The park will occupy a full city block in Downtown Ensley and be designed by internationally renowned landscape architect Walter Hood. Walter Hood’s process involves engaging with and listening to the community before designing the space.

Accordingly, BEAT will not be in position to provide a rendering or guaranteed park component details until after the feasibility study / campaign are successful and Mr. Hood completes the design. However, BEAT anticipates inclusion of the following key elements:

  • Green spaces designed for educational, recreational and fitness opportunities

  • Special features for seniors and senior activities

  • Walking / running path with exercise stations

  • Playground in support of pre-K / youth

  • Interactive recreational fountains

  • Concert / movie and reception area

  • Food trucks and kiosks for food and retail


  • The park and park programming will be a draw and “destination” for all of Western Birmingham (West End, Pratt, Five Points West, etc.). BEAT anticipates that residents within a fi ve-mile radius will use the park on a regular basis, and residents outside of this radius will drive to attend special programs and events at the park. Nearly 30,000 residents are within a five-minute drive of downtown Ensley.

  • The City of Birmingham will own the park, but it will be managed by BEAT through the creation of a Park Conservancy nonprofi t. This scenario is similar to how Railroad Park is managed, but without the need for ongoing city funding as the budget needed for park maintenance / landscaping will be generated via rents from Ensley Junction Flats and other project components. 

Ensley Junction

This initiative will eliminate blocks of urban blight and replace it with a dynamic active park surrounded by new commercial space, affordable housing, educational and health facilities for the local community, as well as an entrepreneurial / small business center. Accordingly, this initiative will dramatically increase Ensley’s attractiveness as a location to live, work, play and thrive.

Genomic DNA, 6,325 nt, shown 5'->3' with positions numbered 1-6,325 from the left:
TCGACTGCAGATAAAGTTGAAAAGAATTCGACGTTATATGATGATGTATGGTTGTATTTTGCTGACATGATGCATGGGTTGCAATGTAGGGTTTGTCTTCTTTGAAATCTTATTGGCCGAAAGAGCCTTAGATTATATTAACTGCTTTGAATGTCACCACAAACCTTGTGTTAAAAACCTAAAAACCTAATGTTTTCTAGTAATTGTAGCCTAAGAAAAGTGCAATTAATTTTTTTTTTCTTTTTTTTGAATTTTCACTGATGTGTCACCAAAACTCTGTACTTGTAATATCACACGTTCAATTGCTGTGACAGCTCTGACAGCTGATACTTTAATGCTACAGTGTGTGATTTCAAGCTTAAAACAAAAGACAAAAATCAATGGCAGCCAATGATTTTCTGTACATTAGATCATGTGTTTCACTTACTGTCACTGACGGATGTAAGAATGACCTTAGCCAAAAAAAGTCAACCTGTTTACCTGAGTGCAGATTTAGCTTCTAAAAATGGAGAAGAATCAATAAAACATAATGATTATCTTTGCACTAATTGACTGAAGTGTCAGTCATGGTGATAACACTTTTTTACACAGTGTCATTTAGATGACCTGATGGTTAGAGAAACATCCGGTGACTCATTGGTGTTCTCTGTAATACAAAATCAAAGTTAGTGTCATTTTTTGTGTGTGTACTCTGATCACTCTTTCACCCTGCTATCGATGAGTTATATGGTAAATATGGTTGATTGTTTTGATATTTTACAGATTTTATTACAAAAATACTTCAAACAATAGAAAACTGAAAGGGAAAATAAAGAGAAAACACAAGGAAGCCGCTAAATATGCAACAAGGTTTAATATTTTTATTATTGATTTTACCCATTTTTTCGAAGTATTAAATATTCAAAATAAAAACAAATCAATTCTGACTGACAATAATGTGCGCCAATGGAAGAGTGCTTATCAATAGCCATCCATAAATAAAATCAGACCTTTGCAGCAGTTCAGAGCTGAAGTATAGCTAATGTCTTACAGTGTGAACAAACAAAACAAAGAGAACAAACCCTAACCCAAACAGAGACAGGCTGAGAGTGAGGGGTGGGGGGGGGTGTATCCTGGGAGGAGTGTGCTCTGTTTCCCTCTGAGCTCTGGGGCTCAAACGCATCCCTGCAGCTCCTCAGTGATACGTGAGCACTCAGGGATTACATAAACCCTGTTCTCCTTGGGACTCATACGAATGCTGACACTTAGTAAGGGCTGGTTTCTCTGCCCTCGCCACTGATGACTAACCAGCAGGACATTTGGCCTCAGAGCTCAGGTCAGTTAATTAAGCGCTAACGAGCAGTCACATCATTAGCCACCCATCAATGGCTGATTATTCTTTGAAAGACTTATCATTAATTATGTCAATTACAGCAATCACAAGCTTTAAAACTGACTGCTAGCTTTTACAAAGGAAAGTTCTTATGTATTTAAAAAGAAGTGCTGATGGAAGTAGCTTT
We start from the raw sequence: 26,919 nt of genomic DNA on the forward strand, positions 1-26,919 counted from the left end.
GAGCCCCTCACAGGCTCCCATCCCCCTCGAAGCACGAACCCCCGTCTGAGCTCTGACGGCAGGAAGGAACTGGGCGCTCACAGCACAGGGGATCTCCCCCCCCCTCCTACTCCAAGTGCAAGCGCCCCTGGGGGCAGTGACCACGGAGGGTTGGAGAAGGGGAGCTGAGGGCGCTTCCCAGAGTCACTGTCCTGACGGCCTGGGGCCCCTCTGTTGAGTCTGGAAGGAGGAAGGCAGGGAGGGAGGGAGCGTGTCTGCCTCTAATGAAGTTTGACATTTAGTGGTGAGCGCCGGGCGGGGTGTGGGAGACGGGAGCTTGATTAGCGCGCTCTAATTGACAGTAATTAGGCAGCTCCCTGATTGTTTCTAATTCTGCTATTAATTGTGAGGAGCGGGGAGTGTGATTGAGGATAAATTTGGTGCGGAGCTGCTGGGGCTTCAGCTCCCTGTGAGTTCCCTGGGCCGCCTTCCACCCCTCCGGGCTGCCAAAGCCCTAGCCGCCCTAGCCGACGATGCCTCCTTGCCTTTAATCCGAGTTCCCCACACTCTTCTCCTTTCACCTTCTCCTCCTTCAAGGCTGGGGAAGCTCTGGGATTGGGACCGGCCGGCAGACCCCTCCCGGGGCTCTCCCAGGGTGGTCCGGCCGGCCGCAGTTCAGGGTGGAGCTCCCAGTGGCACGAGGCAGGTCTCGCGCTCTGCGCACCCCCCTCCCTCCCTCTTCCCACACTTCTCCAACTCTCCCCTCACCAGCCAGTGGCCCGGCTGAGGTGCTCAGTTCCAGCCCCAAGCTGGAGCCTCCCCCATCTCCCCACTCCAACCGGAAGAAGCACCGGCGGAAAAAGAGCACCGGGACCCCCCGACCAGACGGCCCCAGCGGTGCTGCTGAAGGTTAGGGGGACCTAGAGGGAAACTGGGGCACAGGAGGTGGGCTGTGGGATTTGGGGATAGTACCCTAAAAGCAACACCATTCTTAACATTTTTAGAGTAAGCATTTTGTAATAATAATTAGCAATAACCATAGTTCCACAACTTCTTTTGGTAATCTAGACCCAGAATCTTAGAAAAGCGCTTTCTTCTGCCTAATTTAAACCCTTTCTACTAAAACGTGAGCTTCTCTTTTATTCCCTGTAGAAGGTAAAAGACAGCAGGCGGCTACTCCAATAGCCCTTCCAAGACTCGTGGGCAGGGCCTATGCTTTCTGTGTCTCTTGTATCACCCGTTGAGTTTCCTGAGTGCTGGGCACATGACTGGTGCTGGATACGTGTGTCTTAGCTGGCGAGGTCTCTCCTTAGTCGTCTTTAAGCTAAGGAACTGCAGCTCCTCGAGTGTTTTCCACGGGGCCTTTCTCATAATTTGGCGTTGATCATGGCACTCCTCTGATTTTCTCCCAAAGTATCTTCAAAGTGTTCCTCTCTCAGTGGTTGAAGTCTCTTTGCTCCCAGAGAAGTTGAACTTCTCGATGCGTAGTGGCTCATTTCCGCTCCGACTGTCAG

This new three-story mixed-use building will overlook the park and include the following:

48 affordable residential units (1-2 bedroom)

  • Seniors are likely to occupy two-thirds of the units

16,500 square feet of new commercial space that will house

  • A new bank branch

  • Pre-K - BEAT will recruit a highly-respected pre-K provider

  • After school programming for children K-12 - BEAT will contract with a program provider

  • New commercial space for businesses drawn to the park-side location and opportunities in Ensley (department store, bank branch and restaurants). 


The vacant 24,000 square foot Western Health Center will be completely renovated and will offer:

General health and dental services (first floor) 

BEAT will attract / recruit a well-regarded provider.

Entrepreneurial center / business incubator (second floor) 

BEAT intends to develop a private sector-driven program focused on encouraging and supporting start-up businesses and will be working with REV Birmingham, the Birmingham Business Alliance, and other potential partners to devise programming. An entity other than BEAT will “own” the program – including program development, funding, and implementation.


Commercial Center / Retail Opportunities

This project, working in concert with other public and private sector efforts, has the potential to attract significant commercial / retail investment. As depicted in the following graphics, significant population - with increased financial capacity - resides within a 1, 3, and 5-minute drive of Downtown Ensley. Nearly 30,000 residents within Western Birmingham are a mere 5-minute drive away. 

Economic Outcomes

This is a map of 1, 3, and 5 minute drive times surrounding the Ensley trade area.

The chart to the left is a summary of economic and demographic information as it relates to 1, 3, and 5 minute drive time polygons surrounding the Ensley trade area.

Additionally, this graphic highlights the neighborhoods in close proximity to Ensley that are expected to access the park and utilize downtown commercial entities.

BLOC Global Group projects that neighborhood-serving retail—including building material and supplies, department stores, full-service restaurants, and special food services—offer the greatest opportunity at Ensley commercial locations.


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